Validation of The VVIQ
The VVIQ has proved an essential tool in the scientific investigation of mental imagery as a phenomenological, behavioral and neurological construct. Marks' (1973) paper has been cited in more than 700 studies of mental imagery in a variety of fields including cognitive psychology, clinical psychology and neuropsychology. The VVIQ and VVIQ2 are both available on the Internet: http://www.art-n-stuff.com/news/ and also on YouTube http://www.youtube.com/watch?v=xNLKoDJUHzk.
The procedure can be carried out with eyes closed and/or with eyes open. Total score on the VVIQ is a predictor of the person's performance in a variety of cognitive, motor, and creative tasks. For example, Marks (1973) reported that high vividness scores correlate with the accuracy of recall of coloured photographs.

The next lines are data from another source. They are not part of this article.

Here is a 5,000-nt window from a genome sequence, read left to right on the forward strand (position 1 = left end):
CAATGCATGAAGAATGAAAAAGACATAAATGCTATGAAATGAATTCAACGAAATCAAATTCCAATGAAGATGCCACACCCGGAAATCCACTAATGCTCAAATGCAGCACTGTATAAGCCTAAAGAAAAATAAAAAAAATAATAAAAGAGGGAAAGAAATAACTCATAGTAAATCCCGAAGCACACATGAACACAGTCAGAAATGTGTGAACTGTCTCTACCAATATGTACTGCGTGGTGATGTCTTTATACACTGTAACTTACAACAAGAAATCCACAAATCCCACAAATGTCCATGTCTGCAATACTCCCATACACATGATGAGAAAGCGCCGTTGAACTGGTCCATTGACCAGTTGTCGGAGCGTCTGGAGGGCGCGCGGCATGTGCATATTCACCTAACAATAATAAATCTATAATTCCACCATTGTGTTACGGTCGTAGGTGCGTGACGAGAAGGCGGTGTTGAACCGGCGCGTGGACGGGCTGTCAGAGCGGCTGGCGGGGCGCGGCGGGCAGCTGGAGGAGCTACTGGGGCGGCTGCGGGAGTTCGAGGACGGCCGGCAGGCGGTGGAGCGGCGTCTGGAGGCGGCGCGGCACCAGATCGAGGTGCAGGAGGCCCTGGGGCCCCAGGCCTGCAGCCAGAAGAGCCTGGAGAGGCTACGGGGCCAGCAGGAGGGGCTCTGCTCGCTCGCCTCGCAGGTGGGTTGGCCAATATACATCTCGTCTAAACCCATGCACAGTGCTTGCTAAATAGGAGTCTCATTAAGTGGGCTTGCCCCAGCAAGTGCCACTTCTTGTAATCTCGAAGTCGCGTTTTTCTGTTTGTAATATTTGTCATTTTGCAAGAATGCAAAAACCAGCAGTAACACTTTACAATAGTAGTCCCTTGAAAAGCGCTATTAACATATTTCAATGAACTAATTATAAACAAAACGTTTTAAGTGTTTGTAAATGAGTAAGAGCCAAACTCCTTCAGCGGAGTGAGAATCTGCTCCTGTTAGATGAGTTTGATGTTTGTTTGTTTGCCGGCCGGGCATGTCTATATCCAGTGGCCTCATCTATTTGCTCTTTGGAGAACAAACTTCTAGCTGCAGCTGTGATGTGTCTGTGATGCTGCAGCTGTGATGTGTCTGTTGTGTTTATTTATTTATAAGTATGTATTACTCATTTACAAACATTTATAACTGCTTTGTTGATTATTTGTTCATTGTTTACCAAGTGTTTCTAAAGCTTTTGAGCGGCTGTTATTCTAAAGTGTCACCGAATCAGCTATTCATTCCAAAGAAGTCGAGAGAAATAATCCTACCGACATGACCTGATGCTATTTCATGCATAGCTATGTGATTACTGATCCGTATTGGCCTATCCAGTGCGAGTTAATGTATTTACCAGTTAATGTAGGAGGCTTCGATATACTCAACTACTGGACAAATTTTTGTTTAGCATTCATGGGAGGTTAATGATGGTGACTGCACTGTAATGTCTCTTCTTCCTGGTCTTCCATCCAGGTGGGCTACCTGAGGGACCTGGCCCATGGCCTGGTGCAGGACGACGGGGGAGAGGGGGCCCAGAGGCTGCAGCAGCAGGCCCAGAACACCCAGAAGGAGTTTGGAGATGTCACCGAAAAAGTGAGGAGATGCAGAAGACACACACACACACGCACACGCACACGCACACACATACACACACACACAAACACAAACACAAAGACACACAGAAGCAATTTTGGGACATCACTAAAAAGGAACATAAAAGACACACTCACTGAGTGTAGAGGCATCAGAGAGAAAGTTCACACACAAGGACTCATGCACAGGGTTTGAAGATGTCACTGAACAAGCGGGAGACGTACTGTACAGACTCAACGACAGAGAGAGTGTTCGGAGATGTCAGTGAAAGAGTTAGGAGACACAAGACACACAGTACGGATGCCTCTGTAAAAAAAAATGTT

Rodway, Gillies and Schepman (2006) used a novel long-term change detection task to determine whether participants with low and high vividness scores on the VVIQ2 showed any performance differences. Rodway et al. (2006) found that high vividness participants were significantly more accurate at detecting salient changes to pictures compared to low vividness participants. This replicated an earlier study by Gur and Hilgard (1975).
Read more about this topic: Vividness Of Visual Imagery Questionnaire (VVIQ)